This first week of October is also the first week of a new fiscal year for the US federal government, which funds basic research and a healthy portion of applied research. In most fiscal years, many program budgets would be adjusted modestly upward for inflation; funds for new projects and grants would be made available and some projects would come to a close. But this is hardly a "normal" year, with a highly contested presidential election, a contentious Congress, and turbulent financial markets. Almost lost amid last week's turmoil on Capitol Hill over the so-called "bailout legislation" was the passing of a continuing resolution that funded most of the federal agencies from October 1, 2008, through March 6, 2009. What this continuing resolution means for funding of science is clearly explained by AIP's Dick Jones in his FYI column last week. The news is not good for science. Despite the efforts of many, both within and outside of the science community, science budgets are well below the targets that Congress had authorized by passing the bipartisan America COMPETES Act in August 2007. To change things for the better will require scientists, and those who appreciate what science and math education and literacy do for the economic health of the nation, to be more vocal advocates—to become citizen scientists.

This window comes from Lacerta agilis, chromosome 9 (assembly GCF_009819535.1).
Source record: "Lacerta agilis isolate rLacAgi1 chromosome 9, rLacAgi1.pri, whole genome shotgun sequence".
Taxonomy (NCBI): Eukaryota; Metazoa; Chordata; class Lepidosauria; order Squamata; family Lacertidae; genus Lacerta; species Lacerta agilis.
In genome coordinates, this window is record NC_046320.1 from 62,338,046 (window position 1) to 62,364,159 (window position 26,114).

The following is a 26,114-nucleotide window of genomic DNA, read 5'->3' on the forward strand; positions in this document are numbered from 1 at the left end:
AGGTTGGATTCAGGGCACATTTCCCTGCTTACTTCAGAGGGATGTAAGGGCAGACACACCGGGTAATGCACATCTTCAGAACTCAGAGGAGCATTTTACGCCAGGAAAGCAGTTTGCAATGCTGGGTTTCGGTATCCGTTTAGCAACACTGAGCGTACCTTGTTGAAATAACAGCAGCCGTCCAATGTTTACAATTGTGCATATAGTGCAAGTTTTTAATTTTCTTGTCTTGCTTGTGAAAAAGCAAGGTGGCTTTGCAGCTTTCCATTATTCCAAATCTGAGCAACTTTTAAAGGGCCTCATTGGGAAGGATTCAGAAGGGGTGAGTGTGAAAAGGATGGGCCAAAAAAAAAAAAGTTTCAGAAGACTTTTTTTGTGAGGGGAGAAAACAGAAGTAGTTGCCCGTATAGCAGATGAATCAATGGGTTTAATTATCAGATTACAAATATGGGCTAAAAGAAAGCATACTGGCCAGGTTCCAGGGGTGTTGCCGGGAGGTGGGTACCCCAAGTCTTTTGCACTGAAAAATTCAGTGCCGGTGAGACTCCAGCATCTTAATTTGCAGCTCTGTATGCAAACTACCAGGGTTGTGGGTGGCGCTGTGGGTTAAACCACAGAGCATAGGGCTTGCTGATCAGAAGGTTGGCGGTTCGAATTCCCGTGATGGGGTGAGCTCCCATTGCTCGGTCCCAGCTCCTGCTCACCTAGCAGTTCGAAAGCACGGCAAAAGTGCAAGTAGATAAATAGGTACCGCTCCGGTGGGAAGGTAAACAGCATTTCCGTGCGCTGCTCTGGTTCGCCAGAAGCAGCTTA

Scientific citizenship is the theme of next month's 2008 Quadrennial Congress of Sigma Pi Sigma (ΣΠΣ), November 6–8, at Fermilab in Batavia, Illinois. The congress features speakers who walk the talk, including former NSF director Neal Lane, Nobel Prize winner Leon Lederman, and AIP Governing Board Chair Lou Lanzerotti. There are many ways in which scientists can contribute as citizens, such as advancing a national issue (e.g., alternative energy), contributing to the public understanding of science (as educators, writers, or spokespersons), promoting minority representation in the field, or becoming active in politics (e.g., holding office, lobbying, or campaigning for candidates who support science and science funding).
The Sigma Pi Sigma Congress will be held at Fermi National Accelerator Laboratory to introduce students and alumni to science, technology, and history at one of the country's most extraordinary national laboratories. We have scheduled the fall meeting of AIP's Governing Board as a satellite meeting to the congress to encourage its members to participate in the congress.
AIP and Member Society staff at College Park have an opportunity to attend a brown bag lunch today, featuring AIP Governing Board Chair Lanzerotti, at noon in Conference Room A. Lanzerotti will speak and take questions on the same topic he will address at the congress: "From Researcher to Representative: What it means to be (and the importance of being) a citizen scientist," tracing his distinguished career at Bell Labs to his present positions: serving a six-year term on the National Science Board, and as the Harding Township (New Jersey) mayor.